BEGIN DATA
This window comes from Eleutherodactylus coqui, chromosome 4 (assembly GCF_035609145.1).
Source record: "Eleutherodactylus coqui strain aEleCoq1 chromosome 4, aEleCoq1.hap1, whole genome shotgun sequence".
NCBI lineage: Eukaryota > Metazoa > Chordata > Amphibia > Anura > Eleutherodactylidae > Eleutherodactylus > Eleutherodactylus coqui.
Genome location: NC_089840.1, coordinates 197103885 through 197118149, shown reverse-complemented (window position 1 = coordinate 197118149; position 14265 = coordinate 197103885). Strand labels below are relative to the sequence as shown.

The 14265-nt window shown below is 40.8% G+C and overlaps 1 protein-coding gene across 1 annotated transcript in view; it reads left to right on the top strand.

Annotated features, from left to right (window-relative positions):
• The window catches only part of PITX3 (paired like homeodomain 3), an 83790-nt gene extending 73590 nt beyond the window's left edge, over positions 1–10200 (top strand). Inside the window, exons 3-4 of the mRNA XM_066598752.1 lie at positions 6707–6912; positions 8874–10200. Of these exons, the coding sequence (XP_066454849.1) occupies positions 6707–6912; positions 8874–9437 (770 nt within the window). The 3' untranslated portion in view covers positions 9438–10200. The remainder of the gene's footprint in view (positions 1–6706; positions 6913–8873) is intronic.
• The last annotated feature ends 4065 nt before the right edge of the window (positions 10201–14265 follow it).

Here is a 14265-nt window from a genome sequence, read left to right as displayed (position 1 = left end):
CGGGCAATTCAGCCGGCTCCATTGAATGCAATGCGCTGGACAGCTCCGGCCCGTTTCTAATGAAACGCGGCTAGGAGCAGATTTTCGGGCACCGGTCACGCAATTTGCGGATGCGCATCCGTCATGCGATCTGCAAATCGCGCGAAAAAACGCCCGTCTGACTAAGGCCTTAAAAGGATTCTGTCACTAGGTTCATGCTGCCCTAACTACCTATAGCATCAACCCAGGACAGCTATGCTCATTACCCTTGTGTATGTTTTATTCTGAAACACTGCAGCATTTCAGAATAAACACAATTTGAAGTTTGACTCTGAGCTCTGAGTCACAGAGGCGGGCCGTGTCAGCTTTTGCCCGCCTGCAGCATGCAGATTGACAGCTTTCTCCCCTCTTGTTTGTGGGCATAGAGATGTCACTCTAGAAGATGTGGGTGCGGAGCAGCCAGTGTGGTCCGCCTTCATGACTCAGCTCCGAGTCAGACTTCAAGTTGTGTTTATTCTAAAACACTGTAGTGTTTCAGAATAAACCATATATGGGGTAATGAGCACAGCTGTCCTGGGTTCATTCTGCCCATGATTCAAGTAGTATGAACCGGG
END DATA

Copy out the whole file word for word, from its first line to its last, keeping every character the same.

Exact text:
This window comes from Eleutherodactylus coqui, chromosome 4 (assembly GCF_035609145.1).
Source record: "Eleutherodactylus coqui strain aEleCoq1 chromosome 4, aEleCoq1.hap1, whole genome shotgun sequence".
NCBI lineage: Eukaryota > Metazoa > Chordata > Amphibia > Anura > Eleutherodactylidae > Eleutherodactylus > Eleutherodactylus coqui.
Genome location: NC_089840.1, coordinates 197103885 through 197118149, shown reverse-complemented (window position 1 = coordinate 197118149; position 14265 = coordinate 197103885). Strand labels below are relative to the sequence as shown.

The 14265-nt window shown below is 40.8% G+C and overlaps 1 protein-coding gene across 1 annotated transcript in view; it reads left to right on the top strand.

Annotated features, from left to right (window-relative positions):
• The window catches only part of PITX3 (paired like homeodomain 3), an 83790-nt gene extending 73590 nt beyond the window's left edge, over positions 1–10200 (top strand). Inside the window, exons 3-4 of the mRNA XM_066598752.1 lie at positions 6707–6912; positions 8874–10200. Of these exons, the coding sequence (XP_066454849.1) occupies positions 6707–6912; positions 8874–9437 (770 nt within the window). The 3' untranslated portion in view covers positions 9438–10200. The remainder of the gene's footprint in view (positions 1–6706; positions 6913–8873) is intronic.
• The last annotated feature ends 4065 nt before the right edge of the window (positions 10201–14265 follow it).

Here is a 14265-nt window from a genome sequence, read left to right as displayed (position 1 = left end):
CGGGCAATTCAGCCGGCTCCATTGAATGCAATGCGCTGGACAGCTCCGGCCCGTTTCTAATGAAACGCGGCTAGGAGCAGATTTTCGGGCACCGGTCACGCAATTTGCGGATGCGCATCCGTCATGCGATCTGCAAATCGCGCGAAAAAACGCCCGTCTGACTAAGGCCTTAAAAGGATTCTGTCACTAGGTTCATGCTGCCCTAACTACCTATAGCATCAACCCAGGACAGCTATGCTCATTACCCTTGTGTATGTTTTATTCTGAAACACTGCAGCATTTCAGAATAAACACAATTTGAAGTTTGACTCTGAGCTCTGAGTCACAGAGGCGGGCCGTGTCAGCTTTTGCCCGCCTGCAGCATGCAGATTGACAGCTTTCTCCCCTCTTGTTTGTGGGCATAGAGATGTCACTCTAGAAGATGTGGGTGCGGAGCAGCCAGTGTGGTCCGCCTTCATGACTCAGCTCCGAGTCAGACTTCAAGTTGTGTTTATTCTAAAACACTGTAGTGTTTCAGAATAAACCATATATGGGGTAATGAGCACAGCTGTCCTGGGTTCATTCTGCCCATGATTCAAGTAGTATGAACCGGG